Reverberations of the global financial crisis continue across all sectors in Sri Lanka with commodities, garments and banking feeling the brunt of it.
Tea brokers say the crisis will continue to hit prices and exports. Garments, earlier struggling with the GSP + issue, is seeing some factory closures and reduced shift work while a request has been made to reduce the number of working days per week.
Companies are perhaps worst off with corporate results of companies being below investor expectations. This week stockbrokers said close to 90% of companies reporting their results either for the quarter ended 31 December 2008 or yearly results have shown around a 50 to 60% slump in earnings, year on year. Brokers said the bigger companies have been the worst off.
The tea trade says the global credit crunch will continue to hurt Sri Lanka’s tea trade this year with tea factories and traders struggling to raise cash.
They say the strong rupee is also working against the local tea sector making our teas more expensive than that offered Indian and Kenyan as these countries have de-valued their currencies. A new round of wage negotiations between plantation unions and plantation companies, due in coming weeks, would also impact on prices and costs.
Despite some positivism over the proposed $1.9 billion stand-by facility that Sri Lanka has requested from the International Monetary Fund (IMF), the markets – stocks and money – are reacting cautiously concerned about possible conditions attached to the loan.
“Will there is tough conditions?” one money broker asked. Central Bank Governor Ajit Nivard Cabraal says there are no strict conditions while the opposition and economists say IMF loans come with strings attached, one of the reasons why the present government didn’t opt for IMF funding three years ago.
The inter-bank or money markets, where banks raise or lend cash to settle daily needs, hasn’t also reacted to the injection of some Rs 9 billion by the Central Bank after reserve ratios of banks were reduced.
With the rupee coming under pressure in the markets (more rupees to buy dollars), the Central Bank has been pumping in around US$ 10 million daily to keep the rupee strong – and reduce the cost of key imports. However brokers say the market is still short of liquidity in the region of Rs 8 billion daily by banks either needing cash for daily needs or to maintain compulsory reserves. The US dollar hit a high of Rs 116 per dollar two weeks, the highest ever recorded, and eased after the Central Bank pumped in dollars.
Stockbrokers said while the IMF loan could boost some confident in the market, the global crisis is still lingering in the market and weak corporate results are also not helping.
The food and beverage companies are also hit by the 1% Nation Building Tax effective from last month which would affect revenues. For this sector and supermarkets, this is a big dent in income as they depend on volume sales with very small margins.
The opposition is hitting hard at the government for going with the begging bowl to the IMF, an agency that was once not wanted. However the crisis at hand is so severe that an IMF package – with or without conditions – is inevitable. Senior Minister Dr Sarath Amunugama, who has represented the government at IMF meetings in Washington, says this time the loan is different to previous stand-by arrangements.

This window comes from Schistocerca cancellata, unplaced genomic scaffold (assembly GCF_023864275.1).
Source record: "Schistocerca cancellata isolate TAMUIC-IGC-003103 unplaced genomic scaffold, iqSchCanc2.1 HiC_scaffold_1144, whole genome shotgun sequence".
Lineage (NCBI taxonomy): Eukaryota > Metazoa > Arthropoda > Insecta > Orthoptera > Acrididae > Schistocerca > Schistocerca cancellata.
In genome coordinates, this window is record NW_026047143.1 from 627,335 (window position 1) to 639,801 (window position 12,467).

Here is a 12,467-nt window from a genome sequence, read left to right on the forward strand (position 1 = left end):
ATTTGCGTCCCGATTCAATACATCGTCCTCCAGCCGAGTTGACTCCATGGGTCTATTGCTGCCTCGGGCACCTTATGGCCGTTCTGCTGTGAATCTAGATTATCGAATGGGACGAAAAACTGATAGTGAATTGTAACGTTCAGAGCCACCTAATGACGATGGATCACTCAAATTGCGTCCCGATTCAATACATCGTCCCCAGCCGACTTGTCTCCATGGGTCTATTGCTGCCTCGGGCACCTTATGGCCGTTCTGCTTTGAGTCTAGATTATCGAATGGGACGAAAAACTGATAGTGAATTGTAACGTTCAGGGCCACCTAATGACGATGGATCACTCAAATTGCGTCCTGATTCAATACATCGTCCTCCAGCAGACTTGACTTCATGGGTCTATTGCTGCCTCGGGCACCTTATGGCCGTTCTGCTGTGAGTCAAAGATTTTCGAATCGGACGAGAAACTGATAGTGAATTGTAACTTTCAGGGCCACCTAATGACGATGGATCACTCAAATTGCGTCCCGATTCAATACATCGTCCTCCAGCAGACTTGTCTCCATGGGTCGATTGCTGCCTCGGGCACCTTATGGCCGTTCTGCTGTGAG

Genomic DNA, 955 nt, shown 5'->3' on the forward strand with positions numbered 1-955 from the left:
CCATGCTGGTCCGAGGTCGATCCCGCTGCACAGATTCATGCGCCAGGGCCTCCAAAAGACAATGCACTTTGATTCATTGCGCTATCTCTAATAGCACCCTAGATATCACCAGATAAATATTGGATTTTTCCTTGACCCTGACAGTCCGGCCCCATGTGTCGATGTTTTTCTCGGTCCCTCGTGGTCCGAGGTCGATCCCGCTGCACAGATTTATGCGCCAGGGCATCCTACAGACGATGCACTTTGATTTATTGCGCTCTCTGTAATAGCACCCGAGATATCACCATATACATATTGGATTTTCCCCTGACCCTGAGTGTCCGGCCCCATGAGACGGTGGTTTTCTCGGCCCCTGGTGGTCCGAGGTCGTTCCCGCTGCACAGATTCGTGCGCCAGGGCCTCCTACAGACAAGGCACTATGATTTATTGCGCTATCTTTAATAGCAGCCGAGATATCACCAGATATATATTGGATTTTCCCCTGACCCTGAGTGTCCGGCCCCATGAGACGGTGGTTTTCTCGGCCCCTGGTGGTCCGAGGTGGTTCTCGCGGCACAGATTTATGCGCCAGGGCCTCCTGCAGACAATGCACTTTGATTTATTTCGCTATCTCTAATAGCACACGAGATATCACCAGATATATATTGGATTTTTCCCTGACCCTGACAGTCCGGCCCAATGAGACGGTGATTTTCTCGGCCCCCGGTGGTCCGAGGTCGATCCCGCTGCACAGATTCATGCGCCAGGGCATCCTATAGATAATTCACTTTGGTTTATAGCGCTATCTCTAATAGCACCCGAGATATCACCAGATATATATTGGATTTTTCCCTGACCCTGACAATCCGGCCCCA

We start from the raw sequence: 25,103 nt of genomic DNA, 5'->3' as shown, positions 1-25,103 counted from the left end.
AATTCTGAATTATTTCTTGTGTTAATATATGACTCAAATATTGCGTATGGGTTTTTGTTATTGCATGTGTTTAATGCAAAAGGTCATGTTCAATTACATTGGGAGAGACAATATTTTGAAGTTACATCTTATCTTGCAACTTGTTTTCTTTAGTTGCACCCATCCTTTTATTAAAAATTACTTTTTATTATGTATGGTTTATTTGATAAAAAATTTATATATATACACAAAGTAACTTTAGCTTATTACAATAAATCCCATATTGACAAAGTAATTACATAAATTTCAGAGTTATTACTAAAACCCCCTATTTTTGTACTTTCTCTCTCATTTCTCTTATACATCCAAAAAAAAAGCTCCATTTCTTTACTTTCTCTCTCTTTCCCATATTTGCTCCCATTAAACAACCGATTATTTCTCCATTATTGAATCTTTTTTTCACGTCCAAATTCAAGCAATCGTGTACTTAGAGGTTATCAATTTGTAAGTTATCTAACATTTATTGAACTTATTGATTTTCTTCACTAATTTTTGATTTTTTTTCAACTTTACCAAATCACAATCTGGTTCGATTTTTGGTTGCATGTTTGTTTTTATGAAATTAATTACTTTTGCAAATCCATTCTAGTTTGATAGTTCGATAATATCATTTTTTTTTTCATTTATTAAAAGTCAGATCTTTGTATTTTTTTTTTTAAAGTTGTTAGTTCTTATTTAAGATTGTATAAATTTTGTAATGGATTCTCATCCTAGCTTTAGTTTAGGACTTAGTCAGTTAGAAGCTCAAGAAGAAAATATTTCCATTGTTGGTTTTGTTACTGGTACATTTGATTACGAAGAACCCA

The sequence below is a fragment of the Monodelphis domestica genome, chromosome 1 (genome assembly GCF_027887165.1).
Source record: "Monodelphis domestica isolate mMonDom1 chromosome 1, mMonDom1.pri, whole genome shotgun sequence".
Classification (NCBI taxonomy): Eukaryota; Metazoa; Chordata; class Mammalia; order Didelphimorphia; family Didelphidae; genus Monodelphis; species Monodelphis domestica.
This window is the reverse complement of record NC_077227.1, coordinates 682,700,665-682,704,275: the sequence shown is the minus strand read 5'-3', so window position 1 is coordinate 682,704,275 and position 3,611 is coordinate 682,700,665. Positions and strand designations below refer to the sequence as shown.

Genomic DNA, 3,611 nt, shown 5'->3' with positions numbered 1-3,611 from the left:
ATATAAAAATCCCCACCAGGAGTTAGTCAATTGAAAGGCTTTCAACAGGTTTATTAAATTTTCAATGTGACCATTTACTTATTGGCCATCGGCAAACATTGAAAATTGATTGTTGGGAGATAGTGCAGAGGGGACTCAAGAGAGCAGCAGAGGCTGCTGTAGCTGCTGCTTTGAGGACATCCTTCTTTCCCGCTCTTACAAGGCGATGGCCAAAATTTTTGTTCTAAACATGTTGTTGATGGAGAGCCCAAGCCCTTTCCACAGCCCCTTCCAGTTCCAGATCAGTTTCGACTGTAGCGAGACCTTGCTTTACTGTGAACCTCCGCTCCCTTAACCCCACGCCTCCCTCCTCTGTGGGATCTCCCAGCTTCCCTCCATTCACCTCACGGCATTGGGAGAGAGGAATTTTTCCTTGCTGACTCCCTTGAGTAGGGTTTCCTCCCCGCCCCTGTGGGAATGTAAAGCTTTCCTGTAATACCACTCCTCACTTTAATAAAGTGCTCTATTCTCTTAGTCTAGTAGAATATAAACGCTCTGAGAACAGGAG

The Central Bank, in a bid to instill public confidence in finance companies after the Golden Key fiasco triggered problems in all finance and deposit-collecting companies in the Ceylinco Group, has offered a stimulus package for ailing companies.
However, sources in the finance industry, say most finance companies are unlikely to take it and it may apply only to Ceylinco companies.
In the meantime, bankers are questioning the wisdom of appointing management councils and bailout experts to some of the failed companies, saying they would get a fat fee and eat further into the shrinking reserves of these institutions. In most cases, non-banking institutions registered by the Central Bank like finance companies, leasing companies, etc are almost like banks except they don’t issue cheque books or issue letters of credit.
These units offer NRFC accounts, collect deposits and provide loans but are subject to a minimum capital of Rs 200 million whereas banks must have a minimum capital of Rs 2.5 billion! “When these companies fail, the Central Bank has to go and bail them out,” one banker said, suggesting that these institutions should also have a much higher minimum capital like banks – because they almost operate like banks.
The crisis at hand has triggered a whole series of complex issues which need rational and pragmatic solutions with the support of all. There are dozens of seminars and workshops on what went wrong and what must be done but the need of the hour is the creation of an apolitical task force made up of government and private sector specialists drawn from Central Bank, Finance Ministry, banks, economists and even social scientists to examine the crisis, short and long term repercussions and remedies. We made this request some weeks back and we make it once again.